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Beans on toast

A plate of beans on toast from Greenfields Sandwich Emporium & Café in London, England.

What: Unlike, say, Boston’s baked beans, the most famous British bean dish is supposed to come from a can—preferably a blue Heinz can of “baked beans in tomato sauce” (which remain quite different from America’s sweeter, porkier canned baked beans), although other brands are out there. Never mind that these navy beans are actually stewed, or that this is hardly flavorful gourmet fare: The point is that it’s inexpensive, filling, and oh-so-British, literally just canned beans heated up and dumped over (hopefully) buttered toast. Heinz claims that an executive invented the dish as a marketing ploy in 1927, but it’s likely the dish is still around today because it was so common as a cheap protein during World War II, for breakfast, dinner, or both. Today it’s more popular as breakkie for broke university students, budget-strapped travelers, and, well, people feeling nostalgic for those days. Some people add mustard or HP sauce; some melt cheese on top; many won’t eat a traditional English fry-up without it on the side. As for the taste? It’s just exactly what it sounds like—there’s no secret hidden ingredient, though butter definitely makes it better—so if you like British canned beans, you’ll be in good shape.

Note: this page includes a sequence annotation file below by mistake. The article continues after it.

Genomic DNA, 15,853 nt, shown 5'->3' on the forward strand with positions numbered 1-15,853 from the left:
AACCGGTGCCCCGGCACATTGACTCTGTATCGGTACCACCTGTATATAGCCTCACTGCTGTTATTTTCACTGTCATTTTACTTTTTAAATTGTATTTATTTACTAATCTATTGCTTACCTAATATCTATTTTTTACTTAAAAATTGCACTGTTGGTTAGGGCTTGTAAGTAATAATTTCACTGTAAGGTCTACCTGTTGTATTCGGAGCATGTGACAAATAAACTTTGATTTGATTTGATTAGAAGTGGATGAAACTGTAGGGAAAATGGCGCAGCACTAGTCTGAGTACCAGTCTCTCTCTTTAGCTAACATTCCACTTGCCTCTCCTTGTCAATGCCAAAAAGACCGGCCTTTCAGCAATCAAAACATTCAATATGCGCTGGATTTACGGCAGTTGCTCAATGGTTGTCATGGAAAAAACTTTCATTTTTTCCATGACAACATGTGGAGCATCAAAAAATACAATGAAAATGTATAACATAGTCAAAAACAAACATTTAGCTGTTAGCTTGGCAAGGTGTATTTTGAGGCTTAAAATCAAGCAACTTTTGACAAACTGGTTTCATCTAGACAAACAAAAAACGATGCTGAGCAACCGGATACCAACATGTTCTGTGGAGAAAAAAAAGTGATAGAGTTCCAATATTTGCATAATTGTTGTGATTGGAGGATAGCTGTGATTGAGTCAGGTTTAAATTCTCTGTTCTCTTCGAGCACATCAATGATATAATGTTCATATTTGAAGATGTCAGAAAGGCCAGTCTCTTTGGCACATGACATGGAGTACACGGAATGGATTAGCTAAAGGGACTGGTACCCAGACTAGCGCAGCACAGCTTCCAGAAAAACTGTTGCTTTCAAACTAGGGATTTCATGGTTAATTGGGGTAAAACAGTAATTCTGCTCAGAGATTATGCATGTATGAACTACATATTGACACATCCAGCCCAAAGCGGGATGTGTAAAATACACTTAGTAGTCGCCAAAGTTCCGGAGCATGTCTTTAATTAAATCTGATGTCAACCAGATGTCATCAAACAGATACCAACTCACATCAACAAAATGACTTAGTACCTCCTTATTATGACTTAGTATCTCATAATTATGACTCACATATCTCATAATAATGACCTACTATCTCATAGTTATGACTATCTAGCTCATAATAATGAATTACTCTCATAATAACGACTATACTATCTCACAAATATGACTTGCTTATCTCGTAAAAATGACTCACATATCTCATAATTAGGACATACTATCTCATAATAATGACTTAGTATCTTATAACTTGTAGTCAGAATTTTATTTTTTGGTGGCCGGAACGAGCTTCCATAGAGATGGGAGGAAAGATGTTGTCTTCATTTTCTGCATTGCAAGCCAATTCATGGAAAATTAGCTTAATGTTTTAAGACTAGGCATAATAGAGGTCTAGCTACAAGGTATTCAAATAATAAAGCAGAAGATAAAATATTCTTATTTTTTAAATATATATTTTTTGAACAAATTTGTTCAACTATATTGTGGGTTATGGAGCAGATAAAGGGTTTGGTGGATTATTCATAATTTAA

Where: In pretty South Kensington, we breakfasted on baked beans and toast at Greenfields Sandwich Emporium & Café (0207-584-1396; 13 Exhibition Rd., map), a cozy little take-away and café with sidewalk seating.

When: Mon-Fri, 7am-7pm, Sat-Sun, 8am-6pm

Order: Our beans on toast (£3.50) got the job done: a few triangles of lightly buttered brown toast, a huge pile of tomato-y beans. We added a little hot sauce and HP sauce to taste, and couldn’t help thinking a fried egg on top would really take it up a notch. Also on the breakfast menu here was the always-lovable bacon sandwich and some other items “on toast,” including that other British favorite, Marmite.

Alternatively: Look for this dish in similarly casual cafes and delis. It tends to be more commonly prepared at home than not, but we did spot it at Bar Centrale (020-7278-5249; 4 Bernard St., map), a deli across the street from the Russell Square Tube station. You might also try the homemade baked beans with slices of blood sausage and fresh sourdough on the breakfast menu at St. John Hotel (1 Leicester St., map)—not quite so traditional, but a welcome riff indeed. 


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